Malmaison #1 (2022)
Installation view of Malmaison #1 (2022) in the gardens of Château de Malmaison.

In your new Landscape Refractions project, you position seemingly private entities and destinations in this public format. How has your relationship to the notion of public / private evolved over time?

For the past two decades, I have explored the notion of space as both a physical or geographical place—and also as a more intimate psychological and imaginary space that includes our relationship to nature and the environment we live in, between the natural and the artificial. After examining man-made places of leisure (i.e. swimming pools, beach resorts) and remote territories free of extensive human activity such as the Arctic Circle, I’ve become interested in another form of man-made environment: the garden. I am intrigued by the very concept that it represents a microcosm of our planet in which plants and organisms that wouldn’t normally coexist in the natural world are placed within the confines of a relatively small, delineated space. Over the years, I’ve become more and more interested in bringing my work outside the confinement of traditional art venues and integrate it within and in relation to different contexts to share it more broadly and directly with publics who don’t necessarily go to museums and galleries. Some of the public spaces where I have presented or installed my work are a metro station in New York, the airport in San Francisco, department stores in Paris such as Bon Marché and La Samaritaine (Hotel Cheval Blanc), Hermes and Louis Vuitton stores, a gigantic tower entrance hall visible from the outside in London or my own garden in Brooklyn, playing on the boundaries between public space and private space, leisure areas and transit areas, or places of contemplation and places of consumption. That way, I’m able to reach audiences who have come specially to see the work and the many people who come across my installations by chance. I hope that these ‘environmental installations’, this use of imagery of nature and the natural world will also have a significant and profoundly positive effect on the health and well-being of the visitors or passersby as the therapeutic benefits on the mind, body and spirit of being connected to and surrounded by images of light, color and nature are well-documented and profound.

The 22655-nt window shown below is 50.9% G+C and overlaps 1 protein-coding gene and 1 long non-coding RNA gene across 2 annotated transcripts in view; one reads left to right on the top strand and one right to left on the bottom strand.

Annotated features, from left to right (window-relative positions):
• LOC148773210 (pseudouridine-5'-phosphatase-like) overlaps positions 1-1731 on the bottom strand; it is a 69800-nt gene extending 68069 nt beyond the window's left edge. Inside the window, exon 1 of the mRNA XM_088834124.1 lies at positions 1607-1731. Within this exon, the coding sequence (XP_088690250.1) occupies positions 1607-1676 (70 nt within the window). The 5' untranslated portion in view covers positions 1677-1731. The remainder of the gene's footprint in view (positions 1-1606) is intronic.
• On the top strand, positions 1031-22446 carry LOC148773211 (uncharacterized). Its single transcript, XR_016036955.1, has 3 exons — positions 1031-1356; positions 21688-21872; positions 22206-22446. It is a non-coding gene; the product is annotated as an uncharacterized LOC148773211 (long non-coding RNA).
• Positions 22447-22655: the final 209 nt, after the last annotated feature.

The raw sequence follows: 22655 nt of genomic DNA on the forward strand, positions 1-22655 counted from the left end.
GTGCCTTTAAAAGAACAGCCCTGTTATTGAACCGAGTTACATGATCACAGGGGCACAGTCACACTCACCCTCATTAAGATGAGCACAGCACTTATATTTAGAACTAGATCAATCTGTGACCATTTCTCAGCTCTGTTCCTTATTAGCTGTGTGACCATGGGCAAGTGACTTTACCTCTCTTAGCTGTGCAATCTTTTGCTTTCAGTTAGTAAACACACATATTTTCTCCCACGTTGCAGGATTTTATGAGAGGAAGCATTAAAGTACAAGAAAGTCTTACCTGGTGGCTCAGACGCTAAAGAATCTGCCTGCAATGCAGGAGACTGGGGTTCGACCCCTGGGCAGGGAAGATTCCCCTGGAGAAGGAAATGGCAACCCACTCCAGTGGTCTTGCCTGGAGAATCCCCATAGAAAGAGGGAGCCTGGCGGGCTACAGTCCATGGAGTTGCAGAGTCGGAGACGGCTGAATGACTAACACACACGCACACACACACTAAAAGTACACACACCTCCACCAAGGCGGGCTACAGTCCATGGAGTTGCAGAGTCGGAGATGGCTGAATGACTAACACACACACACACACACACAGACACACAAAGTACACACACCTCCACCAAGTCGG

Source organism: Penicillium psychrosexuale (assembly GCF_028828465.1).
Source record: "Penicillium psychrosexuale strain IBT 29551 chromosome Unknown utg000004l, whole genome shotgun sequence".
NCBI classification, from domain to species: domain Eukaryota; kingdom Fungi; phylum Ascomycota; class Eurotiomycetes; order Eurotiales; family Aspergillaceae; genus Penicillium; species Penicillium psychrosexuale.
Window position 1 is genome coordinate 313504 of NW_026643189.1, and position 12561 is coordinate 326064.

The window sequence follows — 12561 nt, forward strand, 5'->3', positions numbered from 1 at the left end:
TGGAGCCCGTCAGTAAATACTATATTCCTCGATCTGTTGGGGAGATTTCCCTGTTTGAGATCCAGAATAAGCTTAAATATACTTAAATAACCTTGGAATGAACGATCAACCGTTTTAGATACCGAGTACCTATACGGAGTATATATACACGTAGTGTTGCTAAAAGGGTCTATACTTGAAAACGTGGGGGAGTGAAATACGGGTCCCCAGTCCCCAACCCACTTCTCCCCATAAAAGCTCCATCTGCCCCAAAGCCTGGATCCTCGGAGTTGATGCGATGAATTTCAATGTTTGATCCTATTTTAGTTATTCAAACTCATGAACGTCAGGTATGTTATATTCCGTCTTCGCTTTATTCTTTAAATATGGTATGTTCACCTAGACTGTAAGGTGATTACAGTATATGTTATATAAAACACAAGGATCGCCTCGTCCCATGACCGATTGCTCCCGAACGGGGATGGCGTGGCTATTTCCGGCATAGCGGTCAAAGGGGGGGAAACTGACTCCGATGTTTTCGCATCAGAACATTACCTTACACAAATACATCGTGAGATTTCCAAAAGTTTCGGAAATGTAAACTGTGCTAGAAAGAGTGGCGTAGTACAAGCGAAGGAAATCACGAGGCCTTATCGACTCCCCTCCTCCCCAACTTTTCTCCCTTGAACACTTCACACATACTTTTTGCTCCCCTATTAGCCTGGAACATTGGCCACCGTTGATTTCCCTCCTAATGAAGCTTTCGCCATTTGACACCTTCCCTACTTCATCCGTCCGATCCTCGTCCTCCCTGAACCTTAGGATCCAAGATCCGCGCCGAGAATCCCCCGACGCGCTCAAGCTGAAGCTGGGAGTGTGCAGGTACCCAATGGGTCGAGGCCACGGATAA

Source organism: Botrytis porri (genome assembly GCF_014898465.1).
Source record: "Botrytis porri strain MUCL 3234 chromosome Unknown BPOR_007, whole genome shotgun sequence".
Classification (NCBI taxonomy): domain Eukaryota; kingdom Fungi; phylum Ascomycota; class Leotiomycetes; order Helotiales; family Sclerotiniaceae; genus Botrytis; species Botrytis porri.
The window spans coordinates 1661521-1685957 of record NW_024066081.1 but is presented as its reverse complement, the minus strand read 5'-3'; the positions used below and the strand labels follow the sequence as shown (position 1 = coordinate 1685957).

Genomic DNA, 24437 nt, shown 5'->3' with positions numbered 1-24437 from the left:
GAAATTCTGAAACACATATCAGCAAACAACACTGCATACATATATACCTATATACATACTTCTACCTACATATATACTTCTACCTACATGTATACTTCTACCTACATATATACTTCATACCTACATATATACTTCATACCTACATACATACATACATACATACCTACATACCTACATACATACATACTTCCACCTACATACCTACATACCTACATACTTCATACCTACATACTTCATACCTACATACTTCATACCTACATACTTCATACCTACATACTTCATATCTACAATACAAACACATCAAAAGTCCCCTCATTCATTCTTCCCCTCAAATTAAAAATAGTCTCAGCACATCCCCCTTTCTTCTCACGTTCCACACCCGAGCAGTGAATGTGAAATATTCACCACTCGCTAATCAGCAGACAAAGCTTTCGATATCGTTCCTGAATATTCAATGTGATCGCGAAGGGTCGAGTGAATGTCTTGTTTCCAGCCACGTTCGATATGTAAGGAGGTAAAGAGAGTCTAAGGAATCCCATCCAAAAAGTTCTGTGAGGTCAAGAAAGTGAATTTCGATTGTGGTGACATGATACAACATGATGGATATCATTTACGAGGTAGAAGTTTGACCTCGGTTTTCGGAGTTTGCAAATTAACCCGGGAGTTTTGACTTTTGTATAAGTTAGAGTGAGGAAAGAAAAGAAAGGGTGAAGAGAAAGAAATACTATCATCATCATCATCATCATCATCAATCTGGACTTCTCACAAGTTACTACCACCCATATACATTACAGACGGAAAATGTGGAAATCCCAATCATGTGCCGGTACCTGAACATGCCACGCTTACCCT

What color do you feel causes the most emotion within you? What color do you feel leaves you emotionless?

I don’t think there is any specific color as there is a spectrum of emotions that can be triggered by different colors. I find that I’m most sensitive to colors found in nature. For example, I find the blue of the sky and sea calming, the green of the vegetation that surrounds me stimulating, and the rainbow of warm colors of the sunset uplifting. I recently bought a place by the water in the North Fork of Long Island and have spent much of my time there, which made me realize how strong the impact of nature and its colors have on me, in a positive way. I don’t think there is any color that leaves me emotionless. Even the blackness of the night out there, although surprising at first, fascinates me. Color is also a powerful creative tool to evoke an atmosphere or mood and trigger emotions in the onlooker. It is central to my work, and I have used it to create images of transformed reality that can activate the imagination of the viewer.

Malmaison #4 (2022).